Book designer Scott Richardson set tongues a-wagging about his writing talent with his stunning debut novel THE END OF THE ALPHABET, which won the Commonwealth Writers' Prize for Best First Book. This second one proves that he's not merely a "one-hit wonder."
THE EMPEROR OF PARIS is a gorgeous billet-doux to Paris, to baking, to books, to art, to the tenacity of love. Richardson's great gift in storytelling is his exquisite ability to place you directly in the moment, peering over each character's shoulder. His prose style is filmic, creating a visual intimacy with time and place. Consider, for example, this description of a fire that devastates a Parisian bakery:
"Smouldering flakes begin to blossom in the heavy air, sliding over slumped shoulders, resting for a moment on shoe tops, dying tiny shrivelled deaths in the street. There are glimpses, here and there: a sentence, a phrase, a doomed word drifts by. Among the singed white bits are shards of red leathers and blue cloths, the curled and blackened edges of marbled papers, melted strands of silk ribbon, everything spinning slowly to the ground."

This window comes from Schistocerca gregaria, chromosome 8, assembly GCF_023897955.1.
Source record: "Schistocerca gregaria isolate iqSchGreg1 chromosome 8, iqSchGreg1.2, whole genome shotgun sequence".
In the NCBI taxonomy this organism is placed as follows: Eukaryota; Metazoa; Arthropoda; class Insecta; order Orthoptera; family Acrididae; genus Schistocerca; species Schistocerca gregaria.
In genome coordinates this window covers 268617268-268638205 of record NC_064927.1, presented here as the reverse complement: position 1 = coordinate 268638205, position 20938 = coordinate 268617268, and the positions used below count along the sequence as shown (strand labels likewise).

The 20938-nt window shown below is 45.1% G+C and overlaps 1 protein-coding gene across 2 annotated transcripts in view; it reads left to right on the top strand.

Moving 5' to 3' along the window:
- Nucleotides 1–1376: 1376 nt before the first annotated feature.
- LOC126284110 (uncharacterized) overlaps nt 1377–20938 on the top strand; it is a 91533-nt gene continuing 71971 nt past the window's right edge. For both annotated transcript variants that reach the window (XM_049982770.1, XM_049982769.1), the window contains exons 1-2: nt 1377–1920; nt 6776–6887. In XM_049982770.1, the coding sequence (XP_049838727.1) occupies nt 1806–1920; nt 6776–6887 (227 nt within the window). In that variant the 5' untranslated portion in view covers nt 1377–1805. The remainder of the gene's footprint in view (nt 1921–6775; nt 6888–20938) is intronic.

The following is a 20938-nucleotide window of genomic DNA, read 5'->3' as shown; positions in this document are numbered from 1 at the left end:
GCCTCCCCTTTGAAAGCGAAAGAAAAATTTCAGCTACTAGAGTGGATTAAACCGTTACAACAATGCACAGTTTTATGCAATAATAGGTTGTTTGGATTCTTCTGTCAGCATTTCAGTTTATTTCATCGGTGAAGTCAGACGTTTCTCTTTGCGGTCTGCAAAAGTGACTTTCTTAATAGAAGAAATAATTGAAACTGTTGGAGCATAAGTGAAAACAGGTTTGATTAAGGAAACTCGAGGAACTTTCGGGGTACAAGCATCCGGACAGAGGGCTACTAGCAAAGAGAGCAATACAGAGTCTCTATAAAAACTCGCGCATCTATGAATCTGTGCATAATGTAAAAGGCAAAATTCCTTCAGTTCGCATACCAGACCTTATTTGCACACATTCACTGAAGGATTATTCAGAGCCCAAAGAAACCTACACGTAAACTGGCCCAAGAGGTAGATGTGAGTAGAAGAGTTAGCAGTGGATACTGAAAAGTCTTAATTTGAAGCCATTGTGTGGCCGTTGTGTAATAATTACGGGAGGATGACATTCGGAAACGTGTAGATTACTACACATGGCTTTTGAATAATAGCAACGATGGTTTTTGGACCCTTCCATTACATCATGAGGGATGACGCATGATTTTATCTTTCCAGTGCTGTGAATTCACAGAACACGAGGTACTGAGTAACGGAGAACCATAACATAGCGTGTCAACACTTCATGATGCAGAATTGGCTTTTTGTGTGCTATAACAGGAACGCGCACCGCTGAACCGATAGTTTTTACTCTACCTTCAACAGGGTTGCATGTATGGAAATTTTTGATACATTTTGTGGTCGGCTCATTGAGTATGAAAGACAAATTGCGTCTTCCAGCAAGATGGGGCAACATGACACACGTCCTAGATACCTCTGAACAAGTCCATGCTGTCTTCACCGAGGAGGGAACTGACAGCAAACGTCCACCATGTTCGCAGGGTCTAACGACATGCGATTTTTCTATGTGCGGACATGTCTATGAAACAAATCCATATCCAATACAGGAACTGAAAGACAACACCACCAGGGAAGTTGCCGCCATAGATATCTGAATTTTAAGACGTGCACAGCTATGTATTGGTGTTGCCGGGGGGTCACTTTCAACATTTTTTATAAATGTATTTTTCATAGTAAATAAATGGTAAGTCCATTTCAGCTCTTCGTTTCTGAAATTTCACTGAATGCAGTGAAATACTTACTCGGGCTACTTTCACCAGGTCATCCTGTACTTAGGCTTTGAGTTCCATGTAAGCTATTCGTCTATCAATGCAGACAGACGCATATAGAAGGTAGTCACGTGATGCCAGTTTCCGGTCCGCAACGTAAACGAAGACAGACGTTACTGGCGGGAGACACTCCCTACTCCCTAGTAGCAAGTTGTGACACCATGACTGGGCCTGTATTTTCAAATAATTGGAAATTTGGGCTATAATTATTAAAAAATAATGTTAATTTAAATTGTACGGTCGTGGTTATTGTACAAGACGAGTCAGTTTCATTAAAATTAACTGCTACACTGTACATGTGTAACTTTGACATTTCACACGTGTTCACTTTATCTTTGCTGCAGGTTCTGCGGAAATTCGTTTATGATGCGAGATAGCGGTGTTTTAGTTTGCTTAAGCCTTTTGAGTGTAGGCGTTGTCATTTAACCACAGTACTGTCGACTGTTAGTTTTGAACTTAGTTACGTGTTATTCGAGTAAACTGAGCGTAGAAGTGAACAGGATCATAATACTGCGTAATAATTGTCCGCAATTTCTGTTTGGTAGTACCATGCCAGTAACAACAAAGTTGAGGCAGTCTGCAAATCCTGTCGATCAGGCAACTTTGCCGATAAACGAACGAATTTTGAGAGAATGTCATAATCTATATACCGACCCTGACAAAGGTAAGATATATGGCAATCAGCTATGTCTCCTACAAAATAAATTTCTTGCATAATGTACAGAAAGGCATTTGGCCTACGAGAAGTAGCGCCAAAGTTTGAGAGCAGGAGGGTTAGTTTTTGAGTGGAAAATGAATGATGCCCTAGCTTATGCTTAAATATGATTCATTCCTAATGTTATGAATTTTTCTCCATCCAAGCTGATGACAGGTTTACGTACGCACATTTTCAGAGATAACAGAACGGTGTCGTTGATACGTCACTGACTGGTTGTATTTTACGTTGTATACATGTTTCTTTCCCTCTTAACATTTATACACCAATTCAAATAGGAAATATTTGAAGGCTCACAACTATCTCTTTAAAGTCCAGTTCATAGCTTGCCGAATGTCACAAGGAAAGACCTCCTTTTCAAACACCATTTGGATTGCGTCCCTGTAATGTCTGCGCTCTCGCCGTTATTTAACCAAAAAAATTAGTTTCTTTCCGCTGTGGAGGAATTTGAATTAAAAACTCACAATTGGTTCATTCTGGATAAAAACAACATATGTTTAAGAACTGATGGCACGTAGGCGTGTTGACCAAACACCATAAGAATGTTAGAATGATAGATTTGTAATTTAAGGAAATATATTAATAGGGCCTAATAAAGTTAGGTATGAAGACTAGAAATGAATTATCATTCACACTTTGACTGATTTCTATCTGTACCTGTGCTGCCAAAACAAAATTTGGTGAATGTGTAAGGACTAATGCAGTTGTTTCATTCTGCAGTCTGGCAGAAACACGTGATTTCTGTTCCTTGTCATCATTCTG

Flip to any page in the story and you will find a sentence so perfectly formed that it will snag your heart. As a prose stylist Richardson seems to me to be a direct inheritor of Scott Fitzgerald, where the beauty of a phrase makes it stand equally alone and apart as it is integral to the narrative.
I'm pleased that this year's triumvirate of Giller Prize judges--all celebrated writers themselves--(Roddy Doyle, Anna Porter and Gary Shteyngart) has named THE EMPEROR OF PARIS to the 2012 long list and hope to see it make the leap to the short listed titles on October 1st.